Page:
A new form of communications, with immense implications for the military, had been discovered: direct communication to the brain by radio waves. By 1961, experiments had proved that the effect and range of auditory response to RF energy could reach thousands of feet. With appropriate modulation of the carrier transmitter, the RF energy could create various biological effects on a targeted subject, including 'pins and needles', dizziness, nausea, and vomiting. The path had been cleared to replace the electrical stimulation of the brain (ESB) using electrodes with RF energy. It was now possible to achieve results similar to those achieved with ESB using radio waves.This discovery makes the creation of a Manchurian Candidate more of a reality. Pulse-modulated transmitters could carry information inserted on the signal. It could even be modulated to send words to the brain.

An expendable intelligence 'asset', programmed by remote hypnosis and then in a post-hypnotic state could be activated by these means, to carry out orders, by-passing their consciousness. Any hypnotic command the target obeyed would be accepted as the target's own idea, apparently originating within his or her brain. A 'timed hypnotic command' could also be given, RF programming being used to trigger a command at a pre-determined time in the future. Similarly, a hypnotic suggestion could be triggered by a word, a picture or other signal.

It was known that brain waves carry data for the processing of information in the brain. W.R. Adey believed that this data was digitally coded using frequency modulation of the waves.*12

If so, it was believed there should be no fundamental difficulty in transmitting brain waves into another person.

J.F. Schapitz suggested to the US State Department the following experiment. 'Brain waves that have been produced by drugs of known psychic effect are going to be registered on magnetic tape. The recorded rhythms will then be modulated onto a microwave (or several beams if there have been multiple tracings) and will thus be transmitted into the brain of non drugged subjects. Their state of mind will subsequently be investigated by interview, psychological tests and by polygraph recordings. Thus it will be determined whether non-drugged subjects are in the same state of mind as the drugged subjects.' He even proposed to use similar microwave transmission methods to send the muscle movements of an individual to another targeted individual. It was felt there were also ways of blocking the retrieval of information. By inducing amnesia in a person it would be possible to disrupt, block, inhibit and reconnect his or her conscious (mental) concatenations at will.*13

The social and political implications of this are obviously disturbing. The radio wave energy used in most of the experiments was pulse-modulated or CW (carrier wave) microwaves - as used in radar. Indeed 10cm wavelength radar equipment was used in almost all of these experiments.*14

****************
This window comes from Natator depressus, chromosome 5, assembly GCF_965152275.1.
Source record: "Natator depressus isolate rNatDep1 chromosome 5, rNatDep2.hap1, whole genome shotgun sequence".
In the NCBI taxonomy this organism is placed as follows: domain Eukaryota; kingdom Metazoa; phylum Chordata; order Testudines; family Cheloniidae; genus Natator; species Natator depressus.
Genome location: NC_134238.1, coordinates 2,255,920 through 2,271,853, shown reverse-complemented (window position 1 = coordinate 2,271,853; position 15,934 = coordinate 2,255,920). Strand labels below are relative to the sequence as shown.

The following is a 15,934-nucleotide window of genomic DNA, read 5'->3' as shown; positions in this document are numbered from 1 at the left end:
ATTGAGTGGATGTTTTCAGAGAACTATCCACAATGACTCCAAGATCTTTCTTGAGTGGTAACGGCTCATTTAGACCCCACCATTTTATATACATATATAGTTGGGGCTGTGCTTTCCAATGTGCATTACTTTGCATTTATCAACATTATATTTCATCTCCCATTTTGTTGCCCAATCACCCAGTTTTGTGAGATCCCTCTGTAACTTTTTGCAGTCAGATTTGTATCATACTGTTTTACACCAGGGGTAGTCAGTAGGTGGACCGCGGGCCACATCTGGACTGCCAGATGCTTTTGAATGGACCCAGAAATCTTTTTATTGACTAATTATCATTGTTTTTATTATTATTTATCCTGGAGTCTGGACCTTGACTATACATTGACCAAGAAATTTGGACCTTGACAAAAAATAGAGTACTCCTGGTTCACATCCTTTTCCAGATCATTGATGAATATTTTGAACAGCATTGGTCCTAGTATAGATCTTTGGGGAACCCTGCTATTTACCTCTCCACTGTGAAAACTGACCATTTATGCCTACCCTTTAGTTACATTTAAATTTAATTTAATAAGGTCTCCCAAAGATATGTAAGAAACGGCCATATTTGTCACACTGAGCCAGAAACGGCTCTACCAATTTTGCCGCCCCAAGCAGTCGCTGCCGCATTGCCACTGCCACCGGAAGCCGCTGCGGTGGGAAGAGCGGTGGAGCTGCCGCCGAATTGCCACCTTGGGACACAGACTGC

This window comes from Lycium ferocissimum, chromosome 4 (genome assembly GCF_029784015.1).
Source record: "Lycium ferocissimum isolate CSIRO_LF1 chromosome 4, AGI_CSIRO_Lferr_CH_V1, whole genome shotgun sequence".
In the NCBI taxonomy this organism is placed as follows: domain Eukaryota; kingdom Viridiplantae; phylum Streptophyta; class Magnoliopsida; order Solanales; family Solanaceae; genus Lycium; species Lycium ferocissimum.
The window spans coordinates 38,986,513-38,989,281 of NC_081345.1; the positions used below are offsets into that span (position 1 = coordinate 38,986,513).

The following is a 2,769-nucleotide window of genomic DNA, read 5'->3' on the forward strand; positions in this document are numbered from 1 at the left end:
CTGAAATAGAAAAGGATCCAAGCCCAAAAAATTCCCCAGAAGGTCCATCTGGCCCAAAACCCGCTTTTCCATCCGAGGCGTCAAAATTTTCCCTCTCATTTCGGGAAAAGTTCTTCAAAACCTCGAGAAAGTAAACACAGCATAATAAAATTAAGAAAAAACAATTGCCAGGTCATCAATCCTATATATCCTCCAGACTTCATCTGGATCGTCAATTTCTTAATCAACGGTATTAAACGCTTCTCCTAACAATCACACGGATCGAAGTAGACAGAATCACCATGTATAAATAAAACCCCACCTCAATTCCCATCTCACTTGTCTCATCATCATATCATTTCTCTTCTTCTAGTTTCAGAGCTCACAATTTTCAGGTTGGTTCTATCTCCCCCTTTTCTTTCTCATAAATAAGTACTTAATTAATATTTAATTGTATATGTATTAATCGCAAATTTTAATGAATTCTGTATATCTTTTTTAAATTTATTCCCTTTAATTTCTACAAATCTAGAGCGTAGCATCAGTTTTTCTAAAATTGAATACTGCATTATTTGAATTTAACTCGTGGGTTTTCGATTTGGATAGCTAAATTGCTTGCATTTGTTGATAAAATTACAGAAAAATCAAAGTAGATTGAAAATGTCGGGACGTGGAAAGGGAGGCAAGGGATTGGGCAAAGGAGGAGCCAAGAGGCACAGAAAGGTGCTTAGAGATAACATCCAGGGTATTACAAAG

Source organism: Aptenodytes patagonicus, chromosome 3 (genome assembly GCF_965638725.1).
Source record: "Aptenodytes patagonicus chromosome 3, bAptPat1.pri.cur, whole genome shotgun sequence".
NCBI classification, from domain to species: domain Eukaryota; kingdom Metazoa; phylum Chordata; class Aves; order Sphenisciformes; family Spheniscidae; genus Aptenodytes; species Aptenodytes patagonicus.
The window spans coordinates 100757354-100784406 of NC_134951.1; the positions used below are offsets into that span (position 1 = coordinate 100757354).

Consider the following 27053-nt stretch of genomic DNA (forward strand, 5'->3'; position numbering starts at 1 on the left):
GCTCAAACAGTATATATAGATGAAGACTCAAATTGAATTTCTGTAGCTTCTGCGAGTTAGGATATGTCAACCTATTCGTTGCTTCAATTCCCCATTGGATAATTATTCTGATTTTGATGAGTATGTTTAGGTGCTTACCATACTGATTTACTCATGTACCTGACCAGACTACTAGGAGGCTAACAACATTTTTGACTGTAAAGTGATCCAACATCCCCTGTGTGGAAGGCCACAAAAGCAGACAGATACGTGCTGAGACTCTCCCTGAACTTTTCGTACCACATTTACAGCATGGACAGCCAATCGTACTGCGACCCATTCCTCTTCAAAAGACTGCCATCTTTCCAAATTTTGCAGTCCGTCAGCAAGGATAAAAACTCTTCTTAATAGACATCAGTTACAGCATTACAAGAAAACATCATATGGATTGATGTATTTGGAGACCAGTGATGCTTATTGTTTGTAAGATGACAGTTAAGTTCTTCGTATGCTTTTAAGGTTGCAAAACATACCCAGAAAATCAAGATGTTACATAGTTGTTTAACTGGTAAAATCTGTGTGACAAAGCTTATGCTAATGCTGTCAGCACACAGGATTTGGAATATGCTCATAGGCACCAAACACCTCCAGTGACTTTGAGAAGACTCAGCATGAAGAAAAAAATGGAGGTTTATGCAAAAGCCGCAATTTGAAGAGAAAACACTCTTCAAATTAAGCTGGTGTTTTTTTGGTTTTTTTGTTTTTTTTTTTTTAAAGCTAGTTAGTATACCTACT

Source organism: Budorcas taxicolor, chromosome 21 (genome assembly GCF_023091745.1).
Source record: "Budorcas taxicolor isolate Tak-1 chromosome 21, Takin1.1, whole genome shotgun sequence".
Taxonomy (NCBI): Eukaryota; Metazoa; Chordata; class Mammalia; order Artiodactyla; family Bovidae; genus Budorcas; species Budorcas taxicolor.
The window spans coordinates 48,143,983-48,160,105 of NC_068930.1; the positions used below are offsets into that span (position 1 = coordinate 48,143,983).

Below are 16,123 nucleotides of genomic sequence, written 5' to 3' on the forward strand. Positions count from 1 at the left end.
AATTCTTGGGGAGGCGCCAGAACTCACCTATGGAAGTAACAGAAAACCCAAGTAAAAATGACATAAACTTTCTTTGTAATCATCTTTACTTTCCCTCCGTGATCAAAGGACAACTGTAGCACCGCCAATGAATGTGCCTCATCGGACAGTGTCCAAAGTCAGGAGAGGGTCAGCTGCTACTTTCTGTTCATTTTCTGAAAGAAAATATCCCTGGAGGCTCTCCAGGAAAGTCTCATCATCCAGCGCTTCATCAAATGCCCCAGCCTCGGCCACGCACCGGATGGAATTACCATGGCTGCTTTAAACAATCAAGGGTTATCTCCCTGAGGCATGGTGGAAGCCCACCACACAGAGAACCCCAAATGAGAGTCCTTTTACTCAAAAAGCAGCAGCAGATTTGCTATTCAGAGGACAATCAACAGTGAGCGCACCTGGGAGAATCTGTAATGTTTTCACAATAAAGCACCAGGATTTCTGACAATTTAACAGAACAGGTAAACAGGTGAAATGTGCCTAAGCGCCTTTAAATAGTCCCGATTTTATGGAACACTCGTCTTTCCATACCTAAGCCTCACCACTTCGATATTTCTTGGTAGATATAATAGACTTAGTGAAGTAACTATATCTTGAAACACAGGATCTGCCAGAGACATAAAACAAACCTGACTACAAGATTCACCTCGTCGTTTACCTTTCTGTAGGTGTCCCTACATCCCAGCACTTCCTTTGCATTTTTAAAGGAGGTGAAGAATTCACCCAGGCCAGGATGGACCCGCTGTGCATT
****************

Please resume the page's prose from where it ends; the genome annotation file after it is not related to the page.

Symptoms of microwave irradiation, as used in Operation Pandora, are extreme fatigue, constant or periodic headaches, irritability, sleep disruption, memory difficulties, pains in the region of the heart intensifying after physical stress, laboured respiration, decreased appetite, enlargement of the heart, and other heart problems.*15

A US State Department report by G.W. Biles suggested it was possible to induce a heart attack in a person from a distance with radar, since radar uses the same pulse-modulated wave energy that Frey had used in some of his experiments on isolated frog hearts. *16

By 1974, Lawrence Pinneo, a neurophysiologist and electronic engineer at Stanford Research Institute in Melano Park, California, had developed a computer system capable of reading a person's mind by correlating the brain waves of subjects on an electroencephalograph with specific commands. Nowadays it is possible to reverse the process using advanced ESB radio techniques. *17

The concept of mindreading computers is no longer science fiction. Neither is their use by Big Brotherly governments. Major Edward Dames of Psi-Tech said in April 1995 on NBC's 'The Other Side' programme: 'The US Government has an electronic device which could implant thoughts in people'. Dames would not comment any further.

1. Bawin, S.M., Gavias-Medici, R.J., and Adey, W.R., Effects of Modulated VHF fields on specific brain rhythms in cats', in 'Brain Research', Vol. 58, 1973, pp. 365-384.

2. 'Microwave US-USSR', Vol. VI, July-December 1976, p. 4, Office of Security, US Department of State.

3. Jaski, Tom and Susskind, Charles, 'Electromagnetic radiation as a tool in the life sciences', in 'Science', vol. 133, no. 3451, 1961, pp. 443-447

4. Ibid.

5. Ibid.

6. Edson, Lee, 'The psyche and the surgeon', in New York Times Magazine, 30 September 1973.

7. Steven, Leonard A., 'Neurons: building blocks of the brain', (Crowell, New York, 1974).

8. Neider, Philip C, and Neff, William D., 'Auditory information from subcortical electrical stimulation in cats', in 'Science' vol. 133, 1961, pp. 1010-1011. They summarised the auditory responses at the beginning of their paper: 'It has long been known that auditory sensations may be produced in human subjects by direct electrical stimulation in or near auditory areas of the cerebral cortex. The sensory effects produced: knocking, booming, buzzing and so on. Some evidence has also come from conditioning studies on animals, in which direct electrical stimulation of areas of the cerebral cortex has been successfully used as the condition stimuli'.

9. Ferguson, Marilyn, 'The Brain Revolution: the frontiers of mind research', Davis-Poynter, (London, 1974).

10. Telephone conversation with the author, May 1992.

11. Allan H. Frey, 'Auditory system response to radio frequency energy', Technical Note in 'Aerospace Medicine', vol. 32, 1961, pp. 1140-1 142.

12. Adey, W. R., 'Information storage and recall' in Corning, WC. and Balaban, M., 'The Mind: biological approaches to its func tion', 1968

13. Shapitz, J. F., 'Experimental investigation of effectiveness of psycho-physiological manipulation using modulated electromag netic energy for direct information transmission into the brain', January 1974: personal unpublished papers submitted to the US State Department.

14. Richter, Juergen H. et al, 'Remote radar sensing: atmospheric structure and insects in 'Science', vol. 180, no 4091, pp. 1176-78.

15. 'Microwave US-USSR', Vol 11 1972-1974, US Department of State Office of Security, 'A study of electromagnetic-biological effects', p. 5.

16. 'Microwave US-USSR' 2, p. 4

17. 'Mind reading computer', in Time, July 1, 1974, p. 67. See also David M. Rorvik, 'As Man Becomes Machine', (Sphere Books, London, 1979).